Address: 510 E. Broadway, Leoti, KS 67861
HISTORY OF CHARLIE'S by Leslie Niswonger
In conversations around town, one frequently hears the comment that there is nothing to do in Leoti. In a day and time when many leave Leoti for shopping, entertainment, and dining, one can still drive by Charlie's Mexican Restaurant on a Saturday night and see an overflow of cars in the parking lot, often times lining the street. In its 47 year of business and with its 50th anniversary around the corner, Charlie's has changed significantly over the years and continues to impress local and visiting diners.
In the Wichita County History Book II, one can find Alma Campas' written version of the history of Charlie's Restaurant. In the article, she states, "the concept of owning a restaurant had been a dream of my husband, Charles, for as long as I had known him." Charlie Campas came to Leoti from Mexico when he was five. Charlie and Alma Kuhlman met and married in 1947. Alma goes on to tell that with little land to farm, the two of them found odd jobs to fill in the gaps. In the 1950s, Charlie and Alma moved into Leoti so their boys could go to a larger school and participate in sports. At that time, they were able to purchase two blocks on the eastern edge of Leoti directly north of the fair grounds. The two added on to the 20'x24' house already on the property, and Charlie went to work for Pickerel Motors in Tribune. After a while, Charlie built a little showroom on his property and began selling cars in Leoti.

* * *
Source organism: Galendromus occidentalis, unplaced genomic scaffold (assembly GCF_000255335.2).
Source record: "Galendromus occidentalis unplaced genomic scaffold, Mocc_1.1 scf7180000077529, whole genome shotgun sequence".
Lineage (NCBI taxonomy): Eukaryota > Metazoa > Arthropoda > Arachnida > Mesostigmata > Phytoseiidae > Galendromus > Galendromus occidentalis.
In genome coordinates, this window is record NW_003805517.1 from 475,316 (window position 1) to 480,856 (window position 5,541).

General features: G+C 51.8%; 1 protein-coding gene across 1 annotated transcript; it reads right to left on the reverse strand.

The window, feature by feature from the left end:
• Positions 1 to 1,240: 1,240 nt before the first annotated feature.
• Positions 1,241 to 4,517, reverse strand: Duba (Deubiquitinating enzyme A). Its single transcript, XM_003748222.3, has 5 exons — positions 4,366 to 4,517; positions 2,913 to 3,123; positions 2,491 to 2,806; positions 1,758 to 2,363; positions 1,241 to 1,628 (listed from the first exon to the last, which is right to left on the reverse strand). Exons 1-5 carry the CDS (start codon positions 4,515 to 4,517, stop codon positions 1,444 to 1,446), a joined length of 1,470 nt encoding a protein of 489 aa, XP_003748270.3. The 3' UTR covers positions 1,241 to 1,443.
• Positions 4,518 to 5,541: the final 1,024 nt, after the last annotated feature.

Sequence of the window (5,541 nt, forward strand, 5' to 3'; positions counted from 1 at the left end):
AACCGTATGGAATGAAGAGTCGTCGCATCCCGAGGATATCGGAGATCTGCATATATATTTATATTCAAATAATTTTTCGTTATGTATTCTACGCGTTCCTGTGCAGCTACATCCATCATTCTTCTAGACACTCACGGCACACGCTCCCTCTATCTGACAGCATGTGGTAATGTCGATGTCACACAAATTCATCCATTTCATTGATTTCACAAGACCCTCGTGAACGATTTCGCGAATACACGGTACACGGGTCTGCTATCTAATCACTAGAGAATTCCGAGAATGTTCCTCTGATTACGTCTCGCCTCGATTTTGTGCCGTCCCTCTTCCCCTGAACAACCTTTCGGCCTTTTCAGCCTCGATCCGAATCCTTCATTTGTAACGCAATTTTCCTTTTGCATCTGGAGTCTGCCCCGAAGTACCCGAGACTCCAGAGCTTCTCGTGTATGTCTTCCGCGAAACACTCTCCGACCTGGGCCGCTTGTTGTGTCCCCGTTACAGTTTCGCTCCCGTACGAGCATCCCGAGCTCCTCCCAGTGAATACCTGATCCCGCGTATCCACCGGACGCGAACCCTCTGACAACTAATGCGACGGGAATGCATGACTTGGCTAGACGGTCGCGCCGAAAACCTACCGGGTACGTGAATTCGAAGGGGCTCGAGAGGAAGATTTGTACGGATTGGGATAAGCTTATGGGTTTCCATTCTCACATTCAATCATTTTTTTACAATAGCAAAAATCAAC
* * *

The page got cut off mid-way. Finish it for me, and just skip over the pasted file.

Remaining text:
In the history book Alma tells of a trip they made to visit her mother's, Olga Kuhlman, family in San Antonio during the Christmas of 1961. "I remember stopping at a drugstore with a lunch counter. They sold tamales for five cents! Charlie bought some and liked them. They reminded him of his mother's tamales, which they always served for Christmas. He liked them so well, that we brought quite a few homes with us, packed in dry ice. By then, he had made up his mind that the showroom for the cars was going to be turned into a little Mexican cafe. There were many Mexican cafes in the south, but none in the middle of the United States, except for Garcia's in Garden City."